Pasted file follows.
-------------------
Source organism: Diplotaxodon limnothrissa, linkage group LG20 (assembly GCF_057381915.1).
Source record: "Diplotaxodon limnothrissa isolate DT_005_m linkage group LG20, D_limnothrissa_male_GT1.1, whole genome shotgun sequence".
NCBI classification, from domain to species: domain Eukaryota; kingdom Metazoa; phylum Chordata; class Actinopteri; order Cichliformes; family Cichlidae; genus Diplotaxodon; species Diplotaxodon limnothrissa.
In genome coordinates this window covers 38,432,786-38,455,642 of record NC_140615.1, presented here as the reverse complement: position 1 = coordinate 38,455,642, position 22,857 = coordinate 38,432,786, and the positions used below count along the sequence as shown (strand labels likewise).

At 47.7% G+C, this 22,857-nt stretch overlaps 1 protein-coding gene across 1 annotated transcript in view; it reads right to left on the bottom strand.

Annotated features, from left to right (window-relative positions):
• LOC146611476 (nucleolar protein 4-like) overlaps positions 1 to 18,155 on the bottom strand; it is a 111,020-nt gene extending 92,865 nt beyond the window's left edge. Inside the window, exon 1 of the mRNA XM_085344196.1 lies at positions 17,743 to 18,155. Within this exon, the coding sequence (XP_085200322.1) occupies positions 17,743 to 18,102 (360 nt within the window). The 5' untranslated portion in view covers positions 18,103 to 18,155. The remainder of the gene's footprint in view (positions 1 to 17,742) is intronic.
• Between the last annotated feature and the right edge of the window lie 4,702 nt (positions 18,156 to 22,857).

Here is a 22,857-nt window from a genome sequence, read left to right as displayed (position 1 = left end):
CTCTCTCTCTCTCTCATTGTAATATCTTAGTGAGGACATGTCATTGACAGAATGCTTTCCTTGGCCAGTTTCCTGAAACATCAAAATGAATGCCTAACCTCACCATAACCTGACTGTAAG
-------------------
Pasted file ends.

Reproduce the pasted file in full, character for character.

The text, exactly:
Source organism: Diplotaxodon limnothrissa, linkage group LG20 (assembly GCF_057381915.1).
Source record: "Diplotaxodon limnothrissa isolate DT_005_m linkage group LG20, D_limnothrissa_male_GT1.1, whole genome shotgun sequence".
NCBI classification, from domain to species: domain Eukaryota; kingdom Metazoa; phylum Chordata; class Actinopteri; order Cichliformes; family Cichlidae; genus Diplotaxodon; species Diplotaxodon limnothrissa.
In genome coordinates this window covers 38,432,786-38,455,642 of record NC_140615.1, presented here as the reverse complement: position 1 = coordinate 38,455,642, position 22,857 = coordinate 38,432,786, and the positions used below count along the sequence as shown (strand labels likewise).

At 47.7% G+C, this 22,857-nt stretch overlaps 1 protein-coding gene across 1 annotated transcript in view; it reads right to left on the bottom strand.

Annotated features, from left to right (window-relative positions):
• LOC146611476 (nucleolar protein 4-like) overlaps positions 1 to 18,155 on the bottom strand; it is a 111,020-nt gene extending 92,865 nt beyond the window's left edge. Inside the window, exon 1 of the mRNA XM_085344196.1 lies at positions 17,743 to 18,155. Within this exon, the coding sequence (XP_085200322.1) occupies positions 17,743 to 18,102 (360 nt within the window). The 5' untranslated portion in view covers positions 18,103 to 18,155. The remainder of the gene's footprint in view (positions 1 to 17,742) is intronic.
• Between the last annotated feature and the right edge of the window lie 4,702 nt (positions 18,156 to 22,857).

Here is a 22,857-nt window from a genome sequence, read left to right as displayed (position 1 = left end):
CTCTCTCTCTCTCTCATTGTAATATCTTAGTGAGGACATGTCATTGACAGAATGCTTTCCTTGGCCAGTTTCCTGAAACATCAAAATGAATGCCTAACCTCACCATAACCTGACTGTAAG